By Dennis Ranski
Have third-party grading slabs added value to your personal coin collection?
This is a real good question, which could have many interpretations. Does it add value, or how does it add value? Back in 2008, I purchased a raw 1896-S Morgan that I felt would grade at MS-62. I purchased this coin in the Detroit area from a very reputable dealer. I inspected this coin to what I felt was “to the extreme” and felt very good about the purchase. The cost was $1,000. You can only imagine my shock when it came back from NGC “ungraded” with the notation “added mintmark.”
I had scanned the coin before removing it from its flip. I kept all the material and the receipt from the dealer. I took the coin back to the dealer, with the scans and the flip, etc., and he refunded my money. Was there added value? Yes, in many ways. I am glad to have had the coin graded (or attempted to). Turns out it was not what it was supposed to be. If it was not graded, it would have sat in my collection as a raw coin that was an imposter. When I went to sell it, I probably would have been accused of trying to pass off a fake, which would not help my reputation. So I see this action as a definite added value.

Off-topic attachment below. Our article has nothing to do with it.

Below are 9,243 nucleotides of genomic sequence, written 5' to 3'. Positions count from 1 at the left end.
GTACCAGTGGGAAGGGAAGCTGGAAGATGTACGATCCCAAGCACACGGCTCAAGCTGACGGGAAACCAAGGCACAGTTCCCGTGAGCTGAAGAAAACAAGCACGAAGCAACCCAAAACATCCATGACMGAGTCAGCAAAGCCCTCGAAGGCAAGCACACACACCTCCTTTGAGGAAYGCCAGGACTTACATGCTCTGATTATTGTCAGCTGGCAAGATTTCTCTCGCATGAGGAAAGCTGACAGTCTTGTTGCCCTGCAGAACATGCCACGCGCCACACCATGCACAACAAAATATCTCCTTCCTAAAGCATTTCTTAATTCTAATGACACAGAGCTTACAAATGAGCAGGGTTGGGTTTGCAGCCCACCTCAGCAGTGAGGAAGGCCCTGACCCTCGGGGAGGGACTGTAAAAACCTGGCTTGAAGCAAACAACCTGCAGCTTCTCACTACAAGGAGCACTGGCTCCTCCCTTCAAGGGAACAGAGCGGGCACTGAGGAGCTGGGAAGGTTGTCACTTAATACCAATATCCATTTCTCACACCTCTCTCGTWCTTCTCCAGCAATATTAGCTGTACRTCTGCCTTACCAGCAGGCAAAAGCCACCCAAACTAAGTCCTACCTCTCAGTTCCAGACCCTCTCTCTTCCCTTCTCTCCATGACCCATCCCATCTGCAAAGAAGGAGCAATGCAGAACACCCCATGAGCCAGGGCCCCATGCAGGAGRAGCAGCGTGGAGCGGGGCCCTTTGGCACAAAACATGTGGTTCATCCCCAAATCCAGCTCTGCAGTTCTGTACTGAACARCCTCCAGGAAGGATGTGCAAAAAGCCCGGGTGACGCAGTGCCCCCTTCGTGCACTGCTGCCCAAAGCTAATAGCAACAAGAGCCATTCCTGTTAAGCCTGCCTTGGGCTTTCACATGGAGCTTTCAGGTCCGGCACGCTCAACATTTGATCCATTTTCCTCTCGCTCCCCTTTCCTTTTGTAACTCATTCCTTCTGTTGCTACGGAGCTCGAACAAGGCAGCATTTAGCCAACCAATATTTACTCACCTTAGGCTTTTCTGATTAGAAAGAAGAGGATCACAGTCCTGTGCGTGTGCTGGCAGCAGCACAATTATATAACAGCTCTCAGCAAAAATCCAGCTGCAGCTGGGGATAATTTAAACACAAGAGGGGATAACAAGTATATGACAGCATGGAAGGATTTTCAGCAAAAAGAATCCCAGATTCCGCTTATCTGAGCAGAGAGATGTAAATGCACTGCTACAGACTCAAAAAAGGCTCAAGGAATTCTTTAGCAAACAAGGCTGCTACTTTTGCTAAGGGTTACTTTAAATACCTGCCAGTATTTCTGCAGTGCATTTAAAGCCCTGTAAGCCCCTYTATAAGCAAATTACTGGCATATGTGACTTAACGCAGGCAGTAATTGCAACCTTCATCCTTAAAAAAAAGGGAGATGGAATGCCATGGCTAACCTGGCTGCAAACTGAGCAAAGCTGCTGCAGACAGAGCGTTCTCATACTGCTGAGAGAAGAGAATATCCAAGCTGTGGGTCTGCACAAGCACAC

I probably have had a couple of hundred coins graded since then, including my complete Morgan dollar collection. I also had numerous duplicates graded as to pick the best for my collection with the remaining then being sold on eBay. Buying and selling coins on eBay is a lot easier when the coin sits in a slab; again, “value added.”
Also, I like to handle my coins (even if they are in a holder). I like holding them up to a light to see how they reflect and to study the details of each coin. The holders make this easy. A small point, but I feel as “added value.”
I have also graded coins that have had little value monetarily. Many of these coins were handed down from Dad and Mom or Grandma. They fill a book of type coins. Some grade good, some fine, maybe a few a little better. But this adds personal value because of where the coins came from. Someone might say why waste the money, but it’s mine to waste, and I get great satisfaction to see these coins (including an AU Lafayette dollar) that I received as a high school graduation gift from a dear neighbor, who received it in change many years ago at his radio shop in Detroit. As a young collector, I was able to look through a box of odd coins that he had just put aside from his store. I fell in love with the Lafayette dollar. It is the only gift that I still remember (or still have) to this day from graduation. I can’t put a value on this coin, but it sure looks sharp in its holder. When I show it to someone, the response is usually, “I’ve never seen this coin!” No kidding.
This “Viewpoint” was written by Dennis Ranski a collector from Dearborn, Mich.
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More Collecting Resources
• Is that coin in your hand the real deal or a clever fake? Discover the difference with U.S. Coins Close Up, a one-of-a-kind visual guide to every U.S. coin type.
• The Standard Catalog of United States Paper Money is the only annual guide that provides complete coverage of U.S. currency with today’s market prices.